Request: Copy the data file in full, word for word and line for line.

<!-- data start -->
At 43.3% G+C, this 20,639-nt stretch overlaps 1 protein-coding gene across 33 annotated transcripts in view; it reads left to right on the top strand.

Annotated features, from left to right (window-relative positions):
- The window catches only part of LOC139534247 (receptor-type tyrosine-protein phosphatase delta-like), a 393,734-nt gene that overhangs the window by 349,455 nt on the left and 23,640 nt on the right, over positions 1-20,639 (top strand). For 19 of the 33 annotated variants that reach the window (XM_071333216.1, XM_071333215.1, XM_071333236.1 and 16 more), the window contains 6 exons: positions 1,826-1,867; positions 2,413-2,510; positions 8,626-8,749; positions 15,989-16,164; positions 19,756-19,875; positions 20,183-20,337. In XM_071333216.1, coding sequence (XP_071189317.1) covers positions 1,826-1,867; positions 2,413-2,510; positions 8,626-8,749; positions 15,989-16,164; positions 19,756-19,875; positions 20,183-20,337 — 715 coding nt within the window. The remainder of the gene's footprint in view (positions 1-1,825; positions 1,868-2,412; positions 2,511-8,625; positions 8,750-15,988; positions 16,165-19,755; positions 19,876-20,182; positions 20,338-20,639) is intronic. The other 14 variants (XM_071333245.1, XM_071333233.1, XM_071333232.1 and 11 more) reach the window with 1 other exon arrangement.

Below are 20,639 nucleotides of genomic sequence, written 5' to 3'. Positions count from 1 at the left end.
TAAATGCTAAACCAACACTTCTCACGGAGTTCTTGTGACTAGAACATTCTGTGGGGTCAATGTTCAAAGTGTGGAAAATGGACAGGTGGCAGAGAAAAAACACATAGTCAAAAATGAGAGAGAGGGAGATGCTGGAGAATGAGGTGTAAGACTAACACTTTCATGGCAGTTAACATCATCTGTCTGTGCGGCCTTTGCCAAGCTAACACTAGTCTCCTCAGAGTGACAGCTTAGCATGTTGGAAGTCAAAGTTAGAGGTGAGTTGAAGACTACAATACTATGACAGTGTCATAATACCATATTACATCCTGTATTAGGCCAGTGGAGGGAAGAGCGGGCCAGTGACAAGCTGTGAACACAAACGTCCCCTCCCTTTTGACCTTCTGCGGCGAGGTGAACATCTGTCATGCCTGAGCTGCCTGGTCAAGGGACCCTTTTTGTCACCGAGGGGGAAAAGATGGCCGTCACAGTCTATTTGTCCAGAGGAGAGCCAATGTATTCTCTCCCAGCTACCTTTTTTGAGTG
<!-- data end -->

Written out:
At 43.3% G+C, this 20,639-nt stretch overlaps 1 protein-coding gene across 33 annotated transcripts in view; it reads left to right on the top strand.

Annotated features, from left to right (window-relative positions):
- The window catches only part of LOC139534247 (receptor-type tyrosine-protein phosphatase delta-like), a 393,734-nt gene that overhangs the window by 349,455 nt on the left and 23,640 nt on the right, over positions 1-20,639 (top strand). For 19 of the 33 annotated variants that reach the window (XM_071333216.1, XM_071333215.1, XM_071333236.1 and 16 more), the window contains 6 exons: positions 1,826-1,867; positions 2,413-2,510; positions 8,626-8,749; positions 15,989-16,164; positions 19,756-19,875; positions 20,183-20,337. In XM_071333216.1, coding sequence (XP_071189317.1) covers positions 1,826-1,867; positions 2,413-2,510; positions 8,626-8,749; positions 15,989-16,164; positions 19,756-19,875; positions 20,183-20,337 — 715 coding nt within the window. The remainder of the gene's footprint in view (positions 1-1,825; positions 1,868-2,412; positions 2,511-8,625; positions 8,750-15,988; positions 16,165-19,755; positions 19,876-20,182; positions 20,338-20,639) is intronic. The other 14 variants (XM_071333245.1, XM_071333233.1, XM_071333232.1 and 11 more) reach the window with 1 other exon arrangement.

Below are 20,639 nucleotides of genomic sequence, written 5' to 3'. Positions count from 1 at the left end.
TAAATGCTAAACCAACACTTCTCACGGAGTTCTTGTGACTAGAACATTCTGTGGGGTCAATGTTCAAAGTGTGGAAAATGGACAGGTGGCAGAGAAAAAACACATAGTCAAAAATGAGAGAGAGGGAGATGCTGGAGAATGAGGTGTAAGACTAACACTTTCATGGCAGTTAACATCATCTGTCTGTGCGGCCTTTGCCAAGCTAACACTAGTCTCCTCAGAGTGACAGCTTAGCATGTTGGAAGTCAAAGTTAGAGGTGAGTTGAAGACTACAATACTATGACAGTGTCATAATACCATATTACATCCTGTATTAGGCCAGTGGAGGGAAGAGCGGGCCAGTGACAAGCTGTGAACACAAACGTCCCCTCCCTTTTGACCTTCTGCGGCGAGGTGAACATCTGTCATGCCTGAGCTGCCTGGTCAAGGGACCCTTTTTGTCACCGAGGGGGAAAAGATGGCCGTCACAGTCTATTTGTCCAGAGGAGAGCCAATGTATTCTCTCCCAGCTACCTTTTTTGAGTG